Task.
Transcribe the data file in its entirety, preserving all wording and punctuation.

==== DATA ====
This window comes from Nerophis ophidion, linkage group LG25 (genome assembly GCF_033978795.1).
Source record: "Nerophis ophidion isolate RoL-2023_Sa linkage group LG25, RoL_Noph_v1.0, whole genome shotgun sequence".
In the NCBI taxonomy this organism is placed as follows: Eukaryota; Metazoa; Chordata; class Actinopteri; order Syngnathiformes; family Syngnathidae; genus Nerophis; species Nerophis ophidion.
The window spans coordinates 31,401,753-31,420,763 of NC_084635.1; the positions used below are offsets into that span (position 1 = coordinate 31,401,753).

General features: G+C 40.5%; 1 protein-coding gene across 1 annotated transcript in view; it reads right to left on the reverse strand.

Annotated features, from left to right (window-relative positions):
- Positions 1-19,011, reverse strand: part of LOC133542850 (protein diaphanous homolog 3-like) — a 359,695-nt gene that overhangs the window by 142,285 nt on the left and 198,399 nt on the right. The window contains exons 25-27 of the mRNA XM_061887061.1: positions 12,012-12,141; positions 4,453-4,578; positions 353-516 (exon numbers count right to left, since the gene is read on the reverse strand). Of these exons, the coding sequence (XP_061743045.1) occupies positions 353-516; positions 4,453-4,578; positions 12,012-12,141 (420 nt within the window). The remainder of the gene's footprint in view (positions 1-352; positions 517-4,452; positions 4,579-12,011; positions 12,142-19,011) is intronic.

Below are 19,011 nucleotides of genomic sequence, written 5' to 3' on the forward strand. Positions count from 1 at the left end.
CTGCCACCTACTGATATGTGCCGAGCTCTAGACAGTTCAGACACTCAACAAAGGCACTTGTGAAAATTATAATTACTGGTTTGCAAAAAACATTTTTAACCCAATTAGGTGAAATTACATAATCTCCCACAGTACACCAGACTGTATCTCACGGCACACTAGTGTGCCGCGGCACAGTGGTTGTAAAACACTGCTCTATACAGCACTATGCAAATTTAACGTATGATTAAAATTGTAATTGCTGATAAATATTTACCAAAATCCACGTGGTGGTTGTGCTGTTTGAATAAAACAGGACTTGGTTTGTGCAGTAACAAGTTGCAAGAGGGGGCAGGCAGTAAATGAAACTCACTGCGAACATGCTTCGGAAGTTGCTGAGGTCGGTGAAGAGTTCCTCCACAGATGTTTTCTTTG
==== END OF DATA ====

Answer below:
This window comes from Nerophis ophidion, linkage group LG25 (genome assembly GCF_033978795.1).
Source record: "Nerophis ophidion isolate RoL-2023_Sa linkage group LG25, RoL_Noph_v1.0, whole genome shotgun sequence".
In the NCBI taxonomy this organism is placed as follows: Eukaryota; Metazoa; Chordata; class Actinopteri; order Syngnathiformes; family Syngnathidae; genus Nerophis; species Nerophis ophidion.
The window spans coordinates 31,401,753-31,420,763 of NC_084635.1; the positions used below are offsets into that span (position 1 = coordinate 31,401,753).

General features: G+C 40.5%; 1 protein-coding gene across 1 annotated transcript in view; it reads right to left on the reverse strand.

Annotated features, from left to right (window-relative positions):
- Positions 1-19,011, reverse strand: part of LOC133542850 (protein diaphanous homolog 3-like) — a 359,695-nt gene that overhangs the window by 142,285 nt on the left and 198,399 nt on the right. The window contains exons 25-27 of the mRNA XM_061887061.1: positions 12,012-12,141; positions 4,453-4,578; positions 353-516 (exon numbers count right to left, since the gene is read on the reverse strand). Of these exons, the coding sequence (XP_061743045.1) occupies positions 353-516; positions 4,453-4,578; positions 12,012-12,141 (420 nt within the window). The remainder of the gene's footprint in view (positions 1-352; positions 517-4,452; positions 4,579-12,011; positions 12,142-19,011) is intronic.

Below are 19,011 nucleotides of genomic sequence, written 5' to 3' on the forward strand. Positions count from 1 at the left end.
CTGCCACCTACTGATATGTGCCGAGCTCTAGACAGTTCAGACACTCAACAAAGGCACTTGTGAAAATTATAATTACTGGTTTGCAAAAAACATTTTTAACCCAATTAGGTGAAATTACATAATCTCCCACAGTACACCAGACTGTATCTCACGGCACACTAGTGTGCCGCGGCACAGTGGTTGTAAAACACTGCTCTATACAGCACTATGCAAATTTAACGTATGATTAAAATTGTAATTGCTGATAAATATTTACCAAAATCCACGTGGTGGTTGTGCTGTTTGAATAAAACAGGACTTGGTTTGTGCAGTAACAAGTTGCAAGAGGGGGCAGGCAGTAAATGAAACTCACTGCGAACATGCTTCGGAAGTTGCTGAGGTCGGTGAAGAGTTCCTCCACAGATGTTTTCTTTG